In Monaco, the playground of the extraordinary rich, Philip (Artus), Stella (Camille Lou) and Alexander (Luca Meliva) experience it with their father’s money. Wealthy developer Francis Bartec (Gerard Juneau) is both a widower and a workaholic; he shrugged as his bank account kids went crazy.
However, it got to him. Philip was supposed to inherit the family business instead of settling down. He chartered a private jet and had parties in Ibiza.
Stella goes shopping, complains, makes ridiculous demands on drivers, restaurants, and hairdressers. And generally exaggerates how stressful her rich life is. And Alexander hastily beat the wife (and daughter) of the last chancellor of the university.
Where his father financed the sports arena, to enrol his wayward youngest child. When Playboy leeches recklessly ask for Stella’s hand for Juan Carlos to marry. It’s too much for the Francis, and he also suffers a heart attack.
Some time in the hospital gave Francis time to think:
And two months later, the kids found that their cell phones suddenly died, and the money was frozen. (My bank card is blocked! “Philip is worried.” Sixth!”) Francis took his children on loan, threw them into his parents’ house, a cobweb villa in Marseille. And told them they were hiding from the crooked police.
It’s all a ruse, of course. Francis’ business and money are safe. But he wants to teach his children quite a lesson. “What do we do, dad?” Stella pleaded hysterically. “Something you’ve never done before,” she said to the children. “Job.” And when Francis wandered around Marseille looking for work, he turned to renovate his late father’s house.
Weeks passed. Now Philip is a tuk-tuk driver, Stella is a waitress, and Alexander acts as Francis’ apprentice revealing his home renovation skills. Everyone is learning the value of the hard-earned dollar, and father and son are spending more time together than they have in a long time.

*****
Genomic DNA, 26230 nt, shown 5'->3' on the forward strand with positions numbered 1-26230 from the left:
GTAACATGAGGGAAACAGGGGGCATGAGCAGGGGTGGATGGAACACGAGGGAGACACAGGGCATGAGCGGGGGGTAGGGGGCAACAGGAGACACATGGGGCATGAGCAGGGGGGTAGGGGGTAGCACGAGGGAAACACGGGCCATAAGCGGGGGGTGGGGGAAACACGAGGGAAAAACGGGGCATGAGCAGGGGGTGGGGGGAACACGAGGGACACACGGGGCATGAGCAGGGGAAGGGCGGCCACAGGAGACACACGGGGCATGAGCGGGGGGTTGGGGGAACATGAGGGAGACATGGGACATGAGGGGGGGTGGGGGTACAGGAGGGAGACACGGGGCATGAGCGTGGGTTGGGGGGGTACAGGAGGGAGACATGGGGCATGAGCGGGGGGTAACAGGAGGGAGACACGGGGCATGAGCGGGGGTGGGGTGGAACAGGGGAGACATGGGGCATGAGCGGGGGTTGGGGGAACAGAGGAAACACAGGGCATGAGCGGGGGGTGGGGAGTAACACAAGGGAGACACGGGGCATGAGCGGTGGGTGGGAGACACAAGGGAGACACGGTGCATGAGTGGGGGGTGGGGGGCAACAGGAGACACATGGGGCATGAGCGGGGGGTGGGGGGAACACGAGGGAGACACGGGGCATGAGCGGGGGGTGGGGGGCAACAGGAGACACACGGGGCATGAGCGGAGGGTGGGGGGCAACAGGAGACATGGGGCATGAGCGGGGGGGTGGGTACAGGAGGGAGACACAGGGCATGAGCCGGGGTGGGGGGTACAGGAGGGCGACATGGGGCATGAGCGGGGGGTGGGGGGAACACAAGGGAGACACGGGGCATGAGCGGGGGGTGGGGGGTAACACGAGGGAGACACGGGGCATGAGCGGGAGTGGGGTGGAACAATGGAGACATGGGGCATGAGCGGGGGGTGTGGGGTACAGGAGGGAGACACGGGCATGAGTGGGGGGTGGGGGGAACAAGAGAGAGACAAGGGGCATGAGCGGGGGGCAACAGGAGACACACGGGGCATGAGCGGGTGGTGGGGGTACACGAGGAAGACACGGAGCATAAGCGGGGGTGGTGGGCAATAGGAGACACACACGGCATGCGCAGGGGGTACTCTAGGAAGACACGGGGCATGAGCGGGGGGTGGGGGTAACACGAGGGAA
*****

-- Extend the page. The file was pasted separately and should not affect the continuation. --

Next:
But let the Playboy leech throw a wrench into the best-prepared plan. When Juan Carlos plays a play to reveal Francis’ plans in exchange for extortion money, Francis is forced to consider the unintended consequences of his little experiment in love.
French actor and the comedian Artus (born Victor Artus Solaro) had a quick mind and big heart in Pampered Brothers, plus some John Hill vibes (think War Dogs). Arthur is no stranger to Netflix; he hosted the reality show Cooking Disaster Crash Nailed It! France.
“I’ve thought of everything! We rent out hangars with carpets.”
Philips’ latest venture, Shoe Fits, is as ridiculous as its cigar vaping startup and the air-conditioned panties business it seeks to fund for Francis. But this one — where the underlings wear the rich man’s shoes for a week to ruin them — has that added myopic smell to class money.
The thing is, Philip is not money – his father. And the Pampered Brothers have fun figuring out how stupid and inviolable Philip and his brothers can be before Francis does his mini-finance experiment. It’s even more fun when plans are in place and Philip visits the labour office. Skills? not experience?
No, but he wants to have a management position with the company car. Well, he will have it. Tourists from Marseille check their latest taxis here and there, and Philip is already the boss and driver himself!
Of course, when revealed the plan to raise this quasi-rich in little real life, it became an opportunity for Francis to learn a little. Some of the best moments in Pampered Brothers have nothing to do with having or not, but rather the quiet moments of the family bonds he forges with each of his children. He adds warmth and tenderness to the film that overrides the crude humour.
The complicated story of Pampered Brothers lost love recounts a few laughs, some affectionate, social commentary, and most importantly, a game to get home, finally the family dynamic that wins.